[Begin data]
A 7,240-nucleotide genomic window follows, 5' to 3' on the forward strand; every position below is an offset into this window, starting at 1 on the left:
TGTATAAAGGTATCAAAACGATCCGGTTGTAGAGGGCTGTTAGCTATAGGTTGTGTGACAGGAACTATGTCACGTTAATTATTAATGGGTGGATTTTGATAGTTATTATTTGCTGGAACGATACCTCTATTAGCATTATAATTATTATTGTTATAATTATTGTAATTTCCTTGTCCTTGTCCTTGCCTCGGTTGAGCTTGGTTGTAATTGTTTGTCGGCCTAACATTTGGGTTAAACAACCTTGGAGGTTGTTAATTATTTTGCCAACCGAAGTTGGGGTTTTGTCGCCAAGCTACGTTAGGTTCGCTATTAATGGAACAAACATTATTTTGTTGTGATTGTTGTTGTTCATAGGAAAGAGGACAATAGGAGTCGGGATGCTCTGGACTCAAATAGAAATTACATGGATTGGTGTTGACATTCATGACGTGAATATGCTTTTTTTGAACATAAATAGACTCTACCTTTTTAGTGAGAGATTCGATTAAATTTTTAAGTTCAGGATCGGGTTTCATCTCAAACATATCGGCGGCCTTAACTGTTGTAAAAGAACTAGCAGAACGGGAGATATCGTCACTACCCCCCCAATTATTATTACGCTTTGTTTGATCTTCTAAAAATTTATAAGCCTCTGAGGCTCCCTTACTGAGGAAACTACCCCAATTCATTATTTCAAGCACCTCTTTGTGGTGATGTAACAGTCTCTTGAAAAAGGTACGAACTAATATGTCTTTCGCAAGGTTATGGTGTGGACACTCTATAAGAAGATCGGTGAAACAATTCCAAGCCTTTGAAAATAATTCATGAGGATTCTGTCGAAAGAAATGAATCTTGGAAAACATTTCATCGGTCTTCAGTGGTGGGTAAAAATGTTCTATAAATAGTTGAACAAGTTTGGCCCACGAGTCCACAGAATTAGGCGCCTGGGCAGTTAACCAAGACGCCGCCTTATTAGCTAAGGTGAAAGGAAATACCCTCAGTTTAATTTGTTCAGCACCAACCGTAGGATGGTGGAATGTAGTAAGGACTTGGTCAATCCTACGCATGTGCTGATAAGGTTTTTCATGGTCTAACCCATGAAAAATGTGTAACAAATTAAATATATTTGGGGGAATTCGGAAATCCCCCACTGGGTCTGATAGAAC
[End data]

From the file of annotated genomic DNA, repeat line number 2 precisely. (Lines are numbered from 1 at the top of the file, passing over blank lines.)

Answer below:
TGTATAAAGGTATCAAAACGATCCGGTTGTAGAGGGCTGTTAGCTATAGGTTGTGTGACAGGAACTATGTCACGTTAATTATTAATGGGTGGATTTTGATAGTTATTATTTGCTGGAACGATACCTCTATTAGCATTATAATTATTATTGTTATAATTATTGTAATTTCCTTGTCCTTGTCCTTGCCTCGGTTGAGCTTGGTTGTAATTGTTTGTCGGCCTAACATTTGGGTTAAACAACCTTGGAGGTTGTTAATTATTTTGCCAACCGAAGTTGGGGTTTTGTCGCCAAGCTACGTTAGGTTCGCTATTAATGGAACAAACATTATTTTGTTGTGATTGTTGTTGTTCATAGGAAAGAGGACAATAGGAGTCGGGATGCTCTGGACTCAAATAGAAATTACATGGATTGGTGTTGACATTCATGACGTGAATATGCTTTTTTTGAACATAAATAGACTCTACCTTTTTAGTGAGAGATTCGATTAAATTTTTAAGTTCAGGATCGGGTTTCATCTCAAACATATCGGCGGCCTTAACTGTTGTAAAAGAACTAGCAGAACGGGAGATATCGTCACTACCCCCCCAATTATTATTACGCTTTGTTTGATCTTCTAAAAATTTATAAGCCTCTGAGGCTCCCTTACTGAGGAAACTACCCCAATTCATTATTTCAAGCACCTCTTTGTGGTGATGTAACAGTCTCTTGAAAAAGGTACGAACTAATATGTCTTTCGCAAGGTTATGGTGTGGACACTCTATAAGAAGATCGGTGAAACAATTCCAAGCCTTTGAAAATAATTCATGAGGATTCTGTCGAAAGAAATGAATCTTGGAAAACATTTCATCGGTCTTCAGTGGTGGGTAAAAATGTTCTATAAATAGTTGAACAAGTTTGGCCCACGAGTCCACAGAATTAGGCGCCTGGGCAGTTAACCAAGACGCCGCCTTATTAGCTAAGGTGAAAGGAAATACCCTCAGTTTAATTTGTTCAGCACCAACCGTAGGATGGTGGAATGTAGTAAGGACTTGGTCAATCCTACGCATGTGCTGATAAGGTTTTTCATGGTCTAACCCATGAAAAATGTGTAACAAATTAAATATATTTGGGGGAATTCGGAAATCCCCCACTGGGTCTGATAGAAC